Median U.S. Home Price Values – Second Quarter 2013


Interested in taking a peek at home price values throughout the United States? Look at the National Association of Realtors compilation of housing data for the second quarter of 2013 here.

  • Cincinnati’s median home price is $143,800 with a 6.2% increase
  • Dayton’s median home price is $113,800 with a 5.7% increase
  • Honolulu’s median home price is $660,100 with a 4.8% increase

Contact your favorite Sibcy Cline agent for an up-to-date report of what home prices are doing in your area!


What Does the Government Shutdown Mean for Residential Real Estate?


The U.S. Government shutdown – how will it affect residential real estate? The National Association of Realtors (NAR) is reporting daily updates on this topic. As of October 1, 2013, here is what NAR is saying:

WIth the failure of the Continuing Resolution to provide funding for most government operations, many government programs are now shut down. Agencies are required to have contingency plans in place to keep running and most that affect residential real estate are continuing to operate.

Internal Revenue Service (IRS) -The IRS has suspended processing request for tax return transcripts. (Even though FHA and VA loans do not required these transcripts, they are required by many lenders.) For loans requiring this information, Fannie Mae and Freddie Mac have adopted relaxed provisions to allow closings.

Social Security Administration (SSA) – The SSC is closed and suspended most customer service functions.

Federal Housing Administration (FHA) – The FHA will endorse new loans for single-family loans (but not multi-family loans). There will be delays with FHA processing.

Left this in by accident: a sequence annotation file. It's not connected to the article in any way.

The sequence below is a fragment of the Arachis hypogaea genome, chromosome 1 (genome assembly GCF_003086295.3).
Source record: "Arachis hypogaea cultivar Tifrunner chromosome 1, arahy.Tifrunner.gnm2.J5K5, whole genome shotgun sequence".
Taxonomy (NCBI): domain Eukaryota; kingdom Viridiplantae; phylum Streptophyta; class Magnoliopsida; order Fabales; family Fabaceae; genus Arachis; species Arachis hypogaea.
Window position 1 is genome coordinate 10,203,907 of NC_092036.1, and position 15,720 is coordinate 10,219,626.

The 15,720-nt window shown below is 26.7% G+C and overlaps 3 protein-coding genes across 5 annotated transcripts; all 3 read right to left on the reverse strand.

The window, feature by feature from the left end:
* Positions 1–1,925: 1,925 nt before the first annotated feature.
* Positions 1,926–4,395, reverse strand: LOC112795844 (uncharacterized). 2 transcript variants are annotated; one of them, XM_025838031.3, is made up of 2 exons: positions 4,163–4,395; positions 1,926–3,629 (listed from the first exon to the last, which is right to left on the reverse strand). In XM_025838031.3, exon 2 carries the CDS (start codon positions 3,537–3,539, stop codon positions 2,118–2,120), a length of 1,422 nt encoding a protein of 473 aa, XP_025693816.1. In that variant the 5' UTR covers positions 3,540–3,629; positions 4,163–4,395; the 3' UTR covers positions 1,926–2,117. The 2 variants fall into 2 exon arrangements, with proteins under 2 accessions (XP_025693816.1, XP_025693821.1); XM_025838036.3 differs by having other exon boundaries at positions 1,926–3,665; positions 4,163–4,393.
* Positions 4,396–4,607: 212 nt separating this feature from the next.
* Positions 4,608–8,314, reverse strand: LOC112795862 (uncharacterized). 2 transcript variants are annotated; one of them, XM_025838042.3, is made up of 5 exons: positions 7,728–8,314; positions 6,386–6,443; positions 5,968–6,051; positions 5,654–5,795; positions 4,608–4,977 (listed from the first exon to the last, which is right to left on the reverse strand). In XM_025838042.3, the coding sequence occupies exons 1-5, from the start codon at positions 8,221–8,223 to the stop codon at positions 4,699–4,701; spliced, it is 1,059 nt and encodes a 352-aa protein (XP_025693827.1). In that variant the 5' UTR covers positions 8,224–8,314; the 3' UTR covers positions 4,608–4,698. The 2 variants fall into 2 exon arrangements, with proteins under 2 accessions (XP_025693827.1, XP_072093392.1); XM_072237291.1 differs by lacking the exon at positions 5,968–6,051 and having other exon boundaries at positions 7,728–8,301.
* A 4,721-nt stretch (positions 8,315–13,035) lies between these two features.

VA Loan Guaranty Program – Lenders will process and guaranty loans. There will be delays in processing.

Flood Insurance – FEMA will not be impacted by the shutdown.

Rural Housing Programs – Field staff who issue commitments and guarantees for the rural housing program are impacted by the shutdown as they are not considered essential personnel. Lenders will not receive approvals during the shutdown.

Fannie Mae and Freddie Mac – These organizations will not be affected by the shutdown.

Treasury –  Making Home Affordable (HAMP and HAFA) will not be affected by the shutdown.

Read more about each agency as well as updates from NAR here.

Benefits of Homeownership


The National Association of Realtors created an interesting infographic about the benefits of homeownership.

  • 88% of current homeowners report owning a home has been a positive experience
  • A homeowner’s net worth is 34 times that of a renter
  • Most homeowners (95%) and renters (72%) believe that over a period of several years, it makes more sense to own a home than to rent
  • 77% of homeowners say it helps them achieve long-term financial goals
  • 70% of homeowners say it helps them achieve the American dream
  • You can deduct mortgage interest on your home from your Federal tax return. Local property taxes are also deductible.

Another benefit to buying a home is the effect on the economy.  Nationally, for each home purchase, $60,000 in direct (and indirect) spending occurs in the economy.

Information courtesy of Houselogic blog.

Repeat Buyers at Helm of Housing Recovery


The National Association of Realtors reported that 54% of existing home sale purchases were made by repeat home buyers in June 2013 – a 49% increase from June 2012.

First-time buyers (who usually account for 40% of purchases) had only 29% of the share of home purchases for June 2013.

Repeat buyers are fueling the housing market recovery.

What is happening?

  • Home owners who have waited on the side lines are now buying homes. With rising home prices, these home owners feel confident to sell their homes and purchase another.
  • The stabilized economy has created confidence. People feel more positive about their financial situation and making a home purchase.

Read a Bloomberg News article about home sales by repeat buyers here.